Picocells are also being talked about. They're starting to be deployed out, but it's early days for picocells today. And those will be used more for localized capacity, so like inside buildings or inside a sports stadium. In the future, we think picocells will be served by ASSPs because it's more -- much more cost-sensitive environment. But really today, most of the picocells that have been offered by the bigger cellular equipment OEMs are actually using Altera FPGAs.
So we see a great opportunity for small cells, sitting on top of our traditional market of macrocells, so it is an incremental opportunity.
Another thing we're starting to see roll out around the world is something that's called Cloud-RAN or centralized RAN. RAN is Radio Access Network. And what about Cloud-RAN is, is when the base stations that are typically -- the baseband that's typically in a base station in centralized at [ph] central server rooms and connected over long links to the remote radio heads.
That's definitely another very fertile field for FPGAs. All of the C-RAN implementations that have been going on around the world are using FPGAs. We just did an announcement last month about a strategic partnership between Altera and China Mobile on their Cloud-RAN implementation they're doing in their network.
And finally, all of the diverse elements of this heterogeneous cellular network has to all be connected back into the central core network to be able to deliver all that traffic around. And all of these different message of backhaul are also big users of FPGAs. And they use it for capacity, the different topologies that you need, the different technologies that you need to do the back hauling and for switching.
So you can see that in the more complicated cellular rollout that's happening today, there's a wide variety of opportunities for FPGAs and whereas in the past, it was an important market for us because we had all the macrocells. In this case, it's an even bigger opportunity for us going ahead in the future.
Now all of the pieces here that have to be pulled together and work seamlessly with each other so that when you and I try to download a video and tweet and text while we're 2012 driving, are things that will be -- that have to be supported by our customers, the big equipment OEMs. But the equipment OEMs have got to be dilemma. This new environment of cellular networks is bringing out far more technology than it ever has in the past. And each piece of that technology has got a lot more variables than it has in the past.
So just as a few examples, in baseband and radio, what we see is 2 different versions of LTE rolling out around the world, each of them in different regions and with different carriers having different type of backward compatibility they need to support. I talked about the different types of cell sites that all require different output power levels and different form factors that needed to be supported, and each of those drives for different equipment that need to be developed by our OEM customers.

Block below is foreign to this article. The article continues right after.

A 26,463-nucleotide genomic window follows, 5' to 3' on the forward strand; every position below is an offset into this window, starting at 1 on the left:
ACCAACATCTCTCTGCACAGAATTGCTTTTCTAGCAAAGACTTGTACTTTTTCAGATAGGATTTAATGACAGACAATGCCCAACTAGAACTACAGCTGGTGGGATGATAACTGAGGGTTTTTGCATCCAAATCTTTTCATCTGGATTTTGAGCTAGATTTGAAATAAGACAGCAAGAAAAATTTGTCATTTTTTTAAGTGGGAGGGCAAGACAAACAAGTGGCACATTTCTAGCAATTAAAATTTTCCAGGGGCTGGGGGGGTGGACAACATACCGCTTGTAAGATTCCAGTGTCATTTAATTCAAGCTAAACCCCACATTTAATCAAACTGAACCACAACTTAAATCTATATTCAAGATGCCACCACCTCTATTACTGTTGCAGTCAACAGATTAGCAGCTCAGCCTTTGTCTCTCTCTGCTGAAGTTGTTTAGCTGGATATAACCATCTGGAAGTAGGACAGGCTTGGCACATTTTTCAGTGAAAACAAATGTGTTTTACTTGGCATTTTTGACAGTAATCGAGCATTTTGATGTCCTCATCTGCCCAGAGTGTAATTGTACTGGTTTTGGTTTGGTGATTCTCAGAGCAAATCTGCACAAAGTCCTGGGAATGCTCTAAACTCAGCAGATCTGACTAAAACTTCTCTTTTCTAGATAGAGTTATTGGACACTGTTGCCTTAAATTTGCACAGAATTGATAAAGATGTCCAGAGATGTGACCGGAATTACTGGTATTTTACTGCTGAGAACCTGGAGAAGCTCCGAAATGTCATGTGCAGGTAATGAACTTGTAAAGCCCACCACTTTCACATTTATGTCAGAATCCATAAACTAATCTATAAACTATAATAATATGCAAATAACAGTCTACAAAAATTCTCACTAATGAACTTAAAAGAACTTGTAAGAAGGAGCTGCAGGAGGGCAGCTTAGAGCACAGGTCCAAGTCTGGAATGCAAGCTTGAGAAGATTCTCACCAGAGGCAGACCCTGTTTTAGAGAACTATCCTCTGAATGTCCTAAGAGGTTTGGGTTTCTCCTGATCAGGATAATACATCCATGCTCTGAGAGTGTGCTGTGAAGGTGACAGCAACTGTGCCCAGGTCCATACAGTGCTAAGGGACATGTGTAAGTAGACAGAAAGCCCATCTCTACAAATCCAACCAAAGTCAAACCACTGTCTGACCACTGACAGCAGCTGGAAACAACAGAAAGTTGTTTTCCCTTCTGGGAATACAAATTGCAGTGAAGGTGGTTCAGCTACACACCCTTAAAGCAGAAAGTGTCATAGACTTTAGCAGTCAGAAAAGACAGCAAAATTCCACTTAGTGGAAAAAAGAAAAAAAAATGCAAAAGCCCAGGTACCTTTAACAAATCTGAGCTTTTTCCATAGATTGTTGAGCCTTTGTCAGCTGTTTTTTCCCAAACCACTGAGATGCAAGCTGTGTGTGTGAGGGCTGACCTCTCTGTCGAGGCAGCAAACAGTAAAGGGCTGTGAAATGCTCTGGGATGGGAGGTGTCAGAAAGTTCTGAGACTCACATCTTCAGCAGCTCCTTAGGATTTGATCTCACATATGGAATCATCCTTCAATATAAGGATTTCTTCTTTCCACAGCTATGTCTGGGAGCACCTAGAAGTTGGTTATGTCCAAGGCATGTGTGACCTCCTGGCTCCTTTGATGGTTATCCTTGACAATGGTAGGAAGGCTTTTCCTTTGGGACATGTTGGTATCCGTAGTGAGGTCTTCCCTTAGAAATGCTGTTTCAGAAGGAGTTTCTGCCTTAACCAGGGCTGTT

On the radio side, I'd say one of the more complex piece, and originally when radios were developed for GSM, they had to be about -- they had to support 120 megahertz of bandwidth. But now we can see that out into -- sorry, 200 kilohertz of bandwidth, now we can see it out into LTE Advanced, we're going to have to support up to 100 megahertz of total bandwidth on a single radio head. And we have to support it in many, many different bands all around the world. Each geography being different bands. For some of carriers they have different regions that require different bands. And also some of the bands are contiguous, meaning you can group them together, some noncontiguous, so you can see this is very complicated. One of my big wireless customers recently told me that he can see the day when his team needs to develop a new cellular radio product every working day of the year, that's 250 different products per year.
Likewise in backhaul, huge amounts of variety and what's needed out there for backhaul depending on the type of media that you have available to send the data back into the network, and so this also provides huge amounts of variety of equipment that the OEM have to develop. But the challenge is, as you guys know, looking at my customers, each of them got a lot of pressure on their profitability. So they're trying to cut their R&D budgets, they're trying to improve their gross margin, but they're working in an extremely competitive environment that demands that they hit really cost-sensitive price points, so they have to development individual equipment to meet these items.
And I would like to illustrate just a little bit more, so I'll talk about that radio example I just gave, the 250 radio products a year. I've put together a little illustration here to help you understand what the equipment providers are facing. So a lot of different technologies, they have to develop different products for each of them to try to get to the most cost competitive radio product for each individual market and region that have requirements.